How to Rebudget Your Household in the Face of Soaring Gas Prices

PHOTO At Suncoast Energys gas station in Orlando, Fla., a gallon of regular gas will cost you $5.39, the steepest in the country.
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Gas prices hit a high of $3.52 a gallon in the latest weekly survey, and that has a ripple effect on our budgets. Not only do we end up spending more on gasoline, but those who use their cars to save money on other things -- namely groceries -- suffer twice. Many people are in the habit of making runs to multiple grocery, big box and drug stores to take advantage of the best deals. With gas prices surging, it's time for at least a temporary change in tactics.

For advice on how to recalibrate, I turned to my own grocery guru, Chrissy Pate of savings website BeCentsAble.net. Sure enough, she says she's been getting "tons" of e-mails from her members asking for ideas. Chrissy is also co-author with Kristin McKee of "Be CentsAble, How to Cut Your Household Budget In Half." Chrissy and Kristin think about how to save money each and every day, so she was ready with some suggestions. Here are Chrissy's tips for the thorny gas/grocery conundrum:

Shop one store.

Shop at only one store or a cluster of stores close by. Use price matching to get all the hot deals in one store without running around town. Price matching simply means shopping at a store that offers to match competitors' prices. Typically you provide store circulars from the rival stores as proof of the low prices. It helps to put all your price match items in one area of your cart, so they're easy to present to the checker.

Shop when you are already out.

Put your grocery list in your car and stop by stores that you are passing when you are alread out and about. This works best for nonperishables, of course, but I can remember a time when my mom used to tote a cooler around in her car to keep milk and other things cold a bit longer when running other errands.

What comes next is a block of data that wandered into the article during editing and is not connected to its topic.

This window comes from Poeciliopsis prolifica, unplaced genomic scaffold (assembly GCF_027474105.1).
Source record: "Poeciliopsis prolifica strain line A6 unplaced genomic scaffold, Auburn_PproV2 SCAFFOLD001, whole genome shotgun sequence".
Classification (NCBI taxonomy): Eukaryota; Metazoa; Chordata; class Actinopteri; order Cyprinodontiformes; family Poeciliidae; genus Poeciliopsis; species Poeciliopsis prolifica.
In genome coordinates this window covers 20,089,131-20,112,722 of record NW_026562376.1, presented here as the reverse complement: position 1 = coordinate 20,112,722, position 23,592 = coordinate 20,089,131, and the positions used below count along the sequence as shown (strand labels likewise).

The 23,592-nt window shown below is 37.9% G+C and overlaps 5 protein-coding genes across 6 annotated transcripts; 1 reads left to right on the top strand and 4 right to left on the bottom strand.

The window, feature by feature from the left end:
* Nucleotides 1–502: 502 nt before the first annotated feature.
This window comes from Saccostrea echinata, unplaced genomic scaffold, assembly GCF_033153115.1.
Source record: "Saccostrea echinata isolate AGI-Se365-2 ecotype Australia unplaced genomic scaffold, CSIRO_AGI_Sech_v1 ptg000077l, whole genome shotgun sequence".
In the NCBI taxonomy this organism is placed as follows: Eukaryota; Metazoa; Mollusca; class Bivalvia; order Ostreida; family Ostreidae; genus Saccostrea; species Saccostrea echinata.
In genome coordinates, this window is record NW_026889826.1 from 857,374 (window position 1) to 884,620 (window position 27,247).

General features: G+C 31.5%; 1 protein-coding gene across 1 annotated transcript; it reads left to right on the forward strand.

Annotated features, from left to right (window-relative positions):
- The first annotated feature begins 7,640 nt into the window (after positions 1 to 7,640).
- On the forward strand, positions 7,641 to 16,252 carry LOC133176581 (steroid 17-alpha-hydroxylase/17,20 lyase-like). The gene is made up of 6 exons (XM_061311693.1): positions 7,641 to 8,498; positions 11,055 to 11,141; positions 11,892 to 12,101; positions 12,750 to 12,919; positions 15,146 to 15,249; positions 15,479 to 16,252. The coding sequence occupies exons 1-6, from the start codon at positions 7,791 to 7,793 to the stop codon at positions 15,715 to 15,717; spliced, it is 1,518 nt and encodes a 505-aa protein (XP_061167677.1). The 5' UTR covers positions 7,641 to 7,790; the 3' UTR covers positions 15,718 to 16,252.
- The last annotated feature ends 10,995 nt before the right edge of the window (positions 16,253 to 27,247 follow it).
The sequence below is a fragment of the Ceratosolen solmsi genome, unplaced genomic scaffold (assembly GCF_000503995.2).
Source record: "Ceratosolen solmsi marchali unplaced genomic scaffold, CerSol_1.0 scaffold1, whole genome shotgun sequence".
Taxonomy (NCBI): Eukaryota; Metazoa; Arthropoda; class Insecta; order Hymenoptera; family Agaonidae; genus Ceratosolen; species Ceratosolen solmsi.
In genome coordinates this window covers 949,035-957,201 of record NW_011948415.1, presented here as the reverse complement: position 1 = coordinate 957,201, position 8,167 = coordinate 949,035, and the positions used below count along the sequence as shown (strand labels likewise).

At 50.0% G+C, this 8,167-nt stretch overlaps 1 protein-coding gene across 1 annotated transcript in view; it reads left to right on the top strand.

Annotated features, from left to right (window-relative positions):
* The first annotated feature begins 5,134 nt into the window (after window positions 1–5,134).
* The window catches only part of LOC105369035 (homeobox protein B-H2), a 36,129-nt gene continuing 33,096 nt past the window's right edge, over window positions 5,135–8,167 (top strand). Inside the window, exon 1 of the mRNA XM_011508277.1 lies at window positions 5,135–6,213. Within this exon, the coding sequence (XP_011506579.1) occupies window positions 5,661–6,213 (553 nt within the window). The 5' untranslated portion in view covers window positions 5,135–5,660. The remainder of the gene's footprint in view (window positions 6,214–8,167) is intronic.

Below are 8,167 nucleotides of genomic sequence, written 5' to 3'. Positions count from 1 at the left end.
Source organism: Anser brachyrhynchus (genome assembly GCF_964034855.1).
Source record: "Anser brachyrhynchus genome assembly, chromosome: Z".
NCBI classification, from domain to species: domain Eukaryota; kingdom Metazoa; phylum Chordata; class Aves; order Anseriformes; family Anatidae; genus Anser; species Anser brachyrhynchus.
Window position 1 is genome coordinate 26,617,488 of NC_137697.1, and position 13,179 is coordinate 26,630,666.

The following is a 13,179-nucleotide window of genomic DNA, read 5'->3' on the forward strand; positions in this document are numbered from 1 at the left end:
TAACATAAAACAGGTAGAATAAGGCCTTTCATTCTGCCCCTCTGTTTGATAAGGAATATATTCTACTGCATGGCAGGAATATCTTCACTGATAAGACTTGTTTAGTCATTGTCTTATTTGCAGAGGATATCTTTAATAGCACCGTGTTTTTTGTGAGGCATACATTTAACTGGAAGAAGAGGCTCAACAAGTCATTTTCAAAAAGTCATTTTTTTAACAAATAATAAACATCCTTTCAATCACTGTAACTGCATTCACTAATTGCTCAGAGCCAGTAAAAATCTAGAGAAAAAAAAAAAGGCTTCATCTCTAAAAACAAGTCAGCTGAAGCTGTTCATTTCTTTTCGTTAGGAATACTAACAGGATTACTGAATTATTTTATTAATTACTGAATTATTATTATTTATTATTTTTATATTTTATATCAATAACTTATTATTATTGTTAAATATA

Shop less frequently.

For example, you could shop for 10 days' worth of food instead of seven. It helps to plan your menus and create a list from there so that you don't have to make extra runs to the store because you forgot something. Be extra conscious of expiration dates on your dairy and meat products. Or plan to freeze them -- you can even freeze milk and cheese. If needed, use canned or frozen produce to help you squeak through the last couple of days before you get back to the store. Buying in bulk is another way to avoid shopping too often.

Shop at home.

If you live in an area where your local grocery store offers delivery, do the math and see if the delivery fee is now worth it since gas prices have gone up. Alternatively, Amazon.com now sells all sorts of groceries. "They run 'hot' deals," Chrissy told me. "I got Horizon Organic Milk for $.78 for 8-ounce cartons when it is regularly $1.38." Chrissy's final insider tip: Use Amazon's subscribe-and-save service to get free shipping and 15 percent off. You can always cancel if gas prices go down.

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